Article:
So, I thought a lot about the first word I'd say today, and I decided to say "Colombia." And the reason, I don't know how many of you have visited Colombia, but Colombia is just north of the border with Brazil. It's a beautiful country with extraordinary people, like me and others — (Laughter) — and it's populated with incredible fauna, flora. It's got water; it's got everything to be the perfect place.
But we have a few problems. You may have heard of some of them. We have the oldest standing guerrilla in the world. It's been around for over 50 years, which means that in my lifetime, I have never lived one day of peace in my country. This guerrilla — and the main group is the FARC guerrillas, Revolutionary Armed Forces of Colombia — they have financed their war by kidnapping, by extortion, by getting into the drug trade, by illegal mining. There has been terrorism. There have been random bombs. So it's not good. It's not really good. And if you look at the human cost of this war over 50 years, we have had more than 5.7 million displaced population. It's one of the biggest displaced populations in the world, and this conflict has cost over 220,000 lives. So it's a little bit like the Bolívar wars again. It's a lot of people who have died unnecessarily.
We are now in the middle of peace talks, and we've been trying to help resolve this problem peacefully, and as part of that, we decided to try something completely lateral and different: Christmas lights.
So Christmas lights, and you're saying, what the hell is this guy going to talk about? I am going to talk about gigantic trees that we put in nine strategic pathways in the jungle covered with Christmas lights. These trees helped us demobilize 331 guerrillas, roughly five percent of the guerrilla force at the time. These trees were lit up at night, and they had a sign beside them that said, "If Christmas can come to the jungle, you can come home. Demobilize. At Christmas, everything is possible."
So how do we know these trees worked? Well, we got 331, which is okay, but we also know that not a lot of guerrillas saw them, but we know that a lot of guerrillas heard about them, and we know this because we are constantly talking to demobilized guerrillas.
So let me take you back four years before the trees. Four years before the trees, we were approached by the government to help them come up with a communications strategy to get as many guerrillas as we could out of the jungle. The government had a military strategy, it had a legal strategy, it had a political strategy, but it said, "We don't really have a communications strategy, and it probably would be a good thing to have," so we decided to immediately jump into this, because it is an opportunity to affect the outcome of the conflict with the things that we do, with the tools that we have.
But we didn't know very much about it. We didn't understand in Colombia, if you live in the cities, you're very far away from where the war is actually happening, so you don't really understand it, and we asked the government to give us access to as many demobilized guerrillas as possible. And we talked to about 60 of them before we felt we fully understood the problem. We talked about — they told us why they had joined the guerrillas, why the left the guerrillas, what their dreams were, what their frustrations were, and from those conversations came the underlying insight that has guided this whole campaign, which is that guerrillas are as much prisoners of their organizations as the people they hold hostage.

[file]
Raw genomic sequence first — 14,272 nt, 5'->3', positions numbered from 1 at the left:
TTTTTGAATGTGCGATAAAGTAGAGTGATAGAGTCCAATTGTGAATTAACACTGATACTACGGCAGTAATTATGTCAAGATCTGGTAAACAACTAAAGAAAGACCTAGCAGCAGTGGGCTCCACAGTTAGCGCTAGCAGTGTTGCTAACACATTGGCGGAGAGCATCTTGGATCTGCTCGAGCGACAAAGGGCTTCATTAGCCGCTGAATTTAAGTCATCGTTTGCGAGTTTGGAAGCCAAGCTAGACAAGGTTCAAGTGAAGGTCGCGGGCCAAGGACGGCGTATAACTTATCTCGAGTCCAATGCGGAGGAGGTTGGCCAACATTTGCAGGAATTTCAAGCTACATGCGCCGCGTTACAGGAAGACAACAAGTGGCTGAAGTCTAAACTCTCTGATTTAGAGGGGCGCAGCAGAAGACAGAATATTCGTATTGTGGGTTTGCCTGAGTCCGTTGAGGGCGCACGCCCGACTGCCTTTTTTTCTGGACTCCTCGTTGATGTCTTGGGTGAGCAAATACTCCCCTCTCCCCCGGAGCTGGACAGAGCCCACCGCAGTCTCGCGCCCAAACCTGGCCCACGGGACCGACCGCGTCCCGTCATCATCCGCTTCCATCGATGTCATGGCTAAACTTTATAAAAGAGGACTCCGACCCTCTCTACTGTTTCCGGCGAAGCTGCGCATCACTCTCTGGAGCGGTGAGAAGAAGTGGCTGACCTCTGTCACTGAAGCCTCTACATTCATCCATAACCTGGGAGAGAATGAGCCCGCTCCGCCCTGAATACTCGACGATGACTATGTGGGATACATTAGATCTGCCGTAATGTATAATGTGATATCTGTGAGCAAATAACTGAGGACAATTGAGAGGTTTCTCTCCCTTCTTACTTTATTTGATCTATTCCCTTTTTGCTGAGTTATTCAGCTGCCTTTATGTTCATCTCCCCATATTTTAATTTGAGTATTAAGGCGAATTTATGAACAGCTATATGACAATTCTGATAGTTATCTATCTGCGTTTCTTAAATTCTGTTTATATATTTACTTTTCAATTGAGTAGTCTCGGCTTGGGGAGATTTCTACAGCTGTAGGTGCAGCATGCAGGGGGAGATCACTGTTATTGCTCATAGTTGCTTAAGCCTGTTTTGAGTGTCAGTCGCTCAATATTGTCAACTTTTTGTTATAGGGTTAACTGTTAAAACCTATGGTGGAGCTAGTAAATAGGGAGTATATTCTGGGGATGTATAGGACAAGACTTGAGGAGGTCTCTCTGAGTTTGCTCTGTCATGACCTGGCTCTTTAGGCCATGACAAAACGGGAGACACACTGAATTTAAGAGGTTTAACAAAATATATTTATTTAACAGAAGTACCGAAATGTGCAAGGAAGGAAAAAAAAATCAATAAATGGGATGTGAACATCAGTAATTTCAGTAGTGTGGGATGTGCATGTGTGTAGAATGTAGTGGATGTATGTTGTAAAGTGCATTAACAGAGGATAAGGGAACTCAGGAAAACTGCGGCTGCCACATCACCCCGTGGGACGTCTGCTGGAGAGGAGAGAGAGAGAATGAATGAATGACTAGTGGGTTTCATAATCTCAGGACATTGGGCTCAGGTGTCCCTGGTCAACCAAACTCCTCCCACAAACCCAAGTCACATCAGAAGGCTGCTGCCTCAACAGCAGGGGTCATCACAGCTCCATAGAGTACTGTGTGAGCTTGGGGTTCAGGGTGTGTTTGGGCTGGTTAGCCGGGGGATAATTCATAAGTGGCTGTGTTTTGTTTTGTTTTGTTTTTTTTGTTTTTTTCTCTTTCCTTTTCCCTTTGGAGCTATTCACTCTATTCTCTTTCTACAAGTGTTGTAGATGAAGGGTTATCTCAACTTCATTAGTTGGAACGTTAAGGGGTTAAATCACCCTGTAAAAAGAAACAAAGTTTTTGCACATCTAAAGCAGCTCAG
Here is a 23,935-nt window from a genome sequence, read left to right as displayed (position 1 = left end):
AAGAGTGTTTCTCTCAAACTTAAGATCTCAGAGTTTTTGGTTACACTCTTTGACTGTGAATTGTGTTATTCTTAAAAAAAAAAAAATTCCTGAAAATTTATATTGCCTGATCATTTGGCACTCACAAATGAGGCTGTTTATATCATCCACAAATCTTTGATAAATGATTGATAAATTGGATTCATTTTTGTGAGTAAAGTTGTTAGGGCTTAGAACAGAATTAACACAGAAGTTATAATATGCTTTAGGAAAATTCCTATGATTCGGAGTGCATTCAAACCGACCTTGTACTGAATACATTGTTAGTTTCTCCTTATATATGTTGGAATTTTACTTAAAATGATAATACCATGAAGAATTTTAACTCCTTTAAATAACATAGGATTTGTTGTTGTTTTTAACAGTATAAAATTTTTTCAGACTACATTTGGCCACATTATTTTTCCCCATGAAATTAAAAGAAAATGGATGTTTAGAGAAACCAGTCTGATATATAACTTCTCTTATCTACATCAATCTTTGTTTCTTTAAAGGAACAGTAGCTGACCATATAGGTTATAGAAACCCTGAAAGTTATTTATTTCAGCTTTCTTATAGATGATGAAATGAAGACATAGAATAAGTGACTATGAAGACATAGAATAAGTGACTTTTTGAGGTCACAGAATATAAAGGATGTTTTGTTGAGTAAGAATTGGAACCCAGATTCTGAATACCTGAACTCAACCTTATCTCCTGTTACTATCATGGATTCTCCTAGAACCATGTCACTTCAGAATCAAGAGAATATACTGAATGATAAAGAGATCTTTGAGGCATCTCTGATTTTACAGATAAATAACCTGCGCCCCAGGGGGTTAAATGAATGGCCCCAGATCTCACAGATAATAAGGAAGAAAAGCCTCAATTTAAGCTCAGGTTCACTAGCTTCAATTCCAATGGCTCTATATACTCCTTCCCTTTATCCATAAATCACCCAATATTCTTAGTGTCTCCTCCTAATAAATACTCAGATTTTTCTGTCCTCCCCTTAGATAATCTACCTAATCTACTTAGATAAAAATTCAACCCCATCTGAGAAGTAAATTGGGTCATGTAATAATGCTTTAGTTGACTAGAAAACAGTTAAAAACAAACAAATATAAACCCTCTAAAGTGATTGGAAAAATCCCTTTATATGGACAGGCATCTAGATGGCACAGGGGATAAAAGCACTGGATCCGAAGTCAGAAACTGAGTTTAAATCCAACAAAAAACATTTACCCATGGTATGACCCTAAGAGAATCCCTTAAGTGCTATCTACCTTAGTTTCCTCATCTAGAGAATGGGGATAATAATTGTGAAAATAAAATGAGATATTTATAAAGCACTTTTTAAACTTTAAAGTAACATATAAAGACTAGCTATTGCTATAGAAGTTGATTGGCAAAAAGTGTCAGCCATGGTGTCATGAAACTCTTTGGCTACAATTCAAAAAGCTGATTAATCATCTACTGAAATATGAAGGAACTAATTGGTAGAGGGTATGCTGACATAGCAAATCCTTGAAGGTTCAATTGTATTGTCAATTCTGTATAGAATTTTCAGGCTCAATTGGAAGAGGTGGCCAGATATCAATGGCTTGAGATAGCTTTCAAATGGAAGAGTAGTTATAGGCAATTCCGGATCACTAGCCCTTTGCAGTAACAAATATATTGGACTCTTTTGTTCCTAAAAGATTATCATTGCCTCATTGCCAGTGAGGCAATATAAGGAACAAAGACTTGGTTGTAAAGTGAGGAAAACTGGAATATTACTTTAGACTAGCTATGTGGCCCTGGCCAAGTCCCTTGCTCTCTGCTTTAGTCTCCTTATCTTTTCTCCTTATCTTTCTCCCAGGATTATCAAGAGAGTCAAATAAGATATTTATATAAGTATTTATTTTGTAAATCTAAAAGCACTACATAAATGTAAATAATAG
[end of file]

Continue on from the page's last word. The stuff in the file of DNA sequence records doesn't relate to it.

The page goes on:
And at the beginning, we were so touched by these stories, we were so amazed by these stories, that we thought that maybe the best way to talk to the guerrillas was to have them talk to themselves, so we recorded about a hundred different stories during the first year, and we put them on the radio and television so that the guerrillas in the jungle could hear stories, their stories, or stories similar to theirs, and when they heard them, they decided to go out.
I want to tell you one of these stories. This person you see here is Giovanni Andres. Giovanni Andres is 25 when we took that picture. He had been seven years in the guerrilla, and he had demobilized very recently. His story is the following: He was recruited when he was 17, and sometime later, in his squadron, if you will, this beautiful girl was recruited, and they fell in love. Their conversations were about what their family was going to be like, what their kids' names would be, how their life would be when they left the guerrilla. But it turns out that love is very strictly forbidden in the lower ranks of the guerrilla, so their romance was discovered and they were separated. He was sent very far away, and she was left behind. She was very familiar with the territory, so one night, when she was on guard, she just left, and she went to the army, she demobilized, and she was one of the persons that we had the fortune to talk to, and we were really touched by this story, so we made a radio spot, and it turns out, by chance, that far away, many, many kilometers north, he heard her on the radio, and when he heard her on the radio, he said, "What am I doing here? She had the balls to get out. I need to do the same thing." And he did. He walked for two days and two nights, and he risked his life and he got out, and the only thing he wanted was to see her. The only thing that was in his mind was to see her. The story was, they did meet. I know you're wondering if they did meet. They did meet. She had been recruited when she was 15, and she left when she was 17, so there were a lot of other complications, but they did eventually meet. I don't know if they're together now, but I can find out. (Laughter) But what I can tell you is that our radio strategy was working.